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Is there a way to prevent the gnome-terminal from closing after a script has been run?


I wrote a bash script to open many gnome terminals, connect to classroom PCs through ssh, and run a script.

How can I prevent the gnome-terminal from closing when the script has completed? It’s worth noting that I’d like to be able to type in more commands on the terminal.

An example of my code is as follows:

gnome-terminal -e "ssh root@<ip> cd /tmp && ls"

Asked by Marten Bauer

Solution #1

As far as I can tell, you want gnome-terminal to open, execute some commands, and then return to the prompt for additional commands. Although Gnome-terminal is not intended for this use, there are workarounds:

$ gnome-terminal -e "bash -c \"echo foo; echo bar; exec bash\""

Because bash -c will terminate once the instructions are completed, the exec bash at the end is required. If you don’t use exec, the current process will be replaced by the new one, and you’ll have two bash processes running.

Prepare somercfile:

source ~/.bashrc
echo foo
echo bar

Then run:

$ gnome-terminal -e "bash --rcfile somercfile"

Prepare scripttobash:

echo foo
echo bar
exec bash

Set this file’s permissions to executable.

Then run:

$ gnome-terminal -e "./scripttobash"

You may also construct a genericscripttobash:

for command in "$@"; do
exec bash

Then run:

$ gnome-terminal -e "./genericscripttobash \"echo foo\" \"echo bar\""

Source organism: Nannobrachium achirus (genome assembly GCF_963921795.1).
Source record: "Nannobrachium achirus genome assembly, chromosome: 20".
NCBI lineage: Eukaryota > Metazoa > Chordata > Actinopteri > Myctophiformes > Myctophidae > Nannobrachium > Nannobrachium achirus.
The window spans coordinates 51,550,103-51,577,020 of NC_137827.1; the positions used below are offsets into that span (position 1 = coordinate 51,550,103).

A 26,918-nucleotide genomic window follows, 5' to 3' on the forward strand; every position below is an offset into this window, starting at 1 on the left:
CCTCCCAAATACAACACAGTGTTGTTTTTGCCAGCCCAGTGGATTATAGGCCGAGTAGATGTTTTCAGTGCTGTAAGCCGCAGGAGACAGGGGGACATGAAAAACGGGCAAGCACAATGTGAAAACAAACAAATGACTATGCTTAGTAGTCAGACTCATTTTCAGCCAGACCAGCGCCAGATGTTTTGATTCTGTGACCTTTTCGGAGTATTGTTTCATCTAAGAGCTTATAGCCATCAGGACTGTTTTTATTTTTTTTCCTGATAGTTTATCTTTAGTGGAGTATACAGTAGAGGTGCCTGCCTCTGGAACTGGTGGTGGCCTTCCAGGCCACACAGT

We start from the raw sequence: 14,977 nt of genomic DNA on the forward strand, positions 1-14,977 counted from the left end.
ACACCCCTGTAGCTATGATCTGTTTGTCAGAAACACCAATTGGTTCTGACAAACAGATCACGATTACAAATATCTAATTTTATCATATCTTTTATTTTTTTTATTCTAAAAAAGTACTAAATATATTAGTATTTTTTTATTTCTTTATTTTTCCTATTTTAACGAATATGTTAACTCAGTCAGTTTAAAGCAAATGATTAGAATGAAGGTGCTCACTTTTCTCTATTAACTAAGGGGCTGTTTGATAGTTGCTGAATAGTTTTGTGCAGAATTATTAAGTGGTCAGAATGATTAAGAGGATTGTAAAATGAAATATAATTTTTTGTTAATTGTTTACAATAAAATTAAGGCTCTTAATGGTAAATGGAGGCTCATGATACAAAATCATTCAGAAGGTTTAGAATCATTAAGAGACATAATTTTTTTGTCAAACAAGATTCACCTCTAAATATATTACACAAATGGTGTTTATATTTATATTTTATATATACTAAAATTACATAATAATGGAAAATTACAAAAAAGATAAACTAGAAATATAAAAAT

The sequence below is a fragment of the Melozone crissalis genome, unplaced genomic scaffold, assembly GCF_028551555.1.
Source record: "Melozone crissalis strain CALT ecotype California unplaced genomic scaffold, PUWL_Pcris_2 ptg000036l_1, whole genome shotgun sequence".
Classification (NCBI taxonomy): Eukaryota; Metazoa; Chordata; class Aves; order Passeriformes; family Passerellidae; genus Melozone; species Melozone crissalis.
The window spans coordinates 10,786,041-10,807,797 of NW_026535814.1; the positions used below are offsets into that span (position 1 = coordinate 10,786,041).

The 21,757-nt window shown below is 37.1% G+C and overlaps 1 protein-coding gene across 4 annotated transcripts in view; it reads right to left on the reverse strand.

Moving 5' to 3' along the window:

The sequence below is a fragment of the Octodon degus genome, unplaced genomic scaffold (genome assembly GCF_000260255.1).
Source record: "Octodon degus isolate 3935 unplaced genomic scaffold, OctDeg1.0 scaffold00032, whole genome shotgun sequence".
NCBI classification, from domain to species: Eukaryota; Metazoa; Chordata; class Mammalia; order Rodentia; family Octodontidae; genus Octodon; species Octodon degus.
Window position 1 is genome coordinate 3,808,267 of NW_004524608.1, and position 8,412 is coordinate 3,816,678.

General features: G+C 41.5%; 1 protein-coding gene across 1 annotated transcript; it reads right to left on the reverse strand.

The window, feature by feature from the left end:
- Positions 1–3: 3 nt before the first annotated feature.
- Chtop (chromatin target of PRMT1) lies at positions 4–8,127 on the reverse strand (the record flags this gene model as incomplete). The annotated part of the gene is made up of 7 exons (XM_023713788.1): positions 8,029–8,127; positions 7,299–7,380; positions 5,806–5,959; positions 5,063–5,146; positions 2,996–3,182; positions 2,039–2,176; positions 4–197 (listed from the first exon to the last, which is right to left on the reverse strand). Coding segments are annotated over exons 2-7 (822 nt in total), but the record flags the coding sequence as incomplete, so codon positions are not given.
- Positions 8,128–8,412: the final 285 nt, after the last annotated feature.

Every method has its own peculiarities. You must make a decision, but make it intelligently. The first option appeals to me because of its verbosity and simplicity.

Having said that, you might find the following useful:

Answered by Lesmana

Solution #2

Finally, here’s one that I like:

gnome-terminal --working-directory=WORK_DIR -x bash -c "COMMAND; bash"

Answered by Lukasz Frankowski

Solution #3

Answered by Gilles ‘SO- stop being evil’

Solution #4

To make terminal close bash process when you close your terminal gui, use -ic instead of -i:

gnome-terminal -e "bash -ic \"echo foo; echo bar; exec bash\""

Answered by Zini

Solution #5

The optimal solution would be to utilize echo “Press any key” to request user input.

However, it does not appear to work if you double-click in Nautis or Nemo and select execute in a terminal.

In the case of Ubuntu, a shell named dash is utilized, which is designed for quick start-up and execution with only standard capabilities. As a result, the shebang is the first line to utilize in order to make proper use of bash features. Normally, #!/bin/bash or something similar would be used. This should be #!/usr/bin/env bash, according to Ubuntu.

Many workarounds exist to keep hold of the screen before the interpreter sees a syntax error in a bash command.

The Ubuntu solution that worked for me was:

#!/usr/bin/env bash

your code

echo Press a key...
read -n1

Answered by Leo

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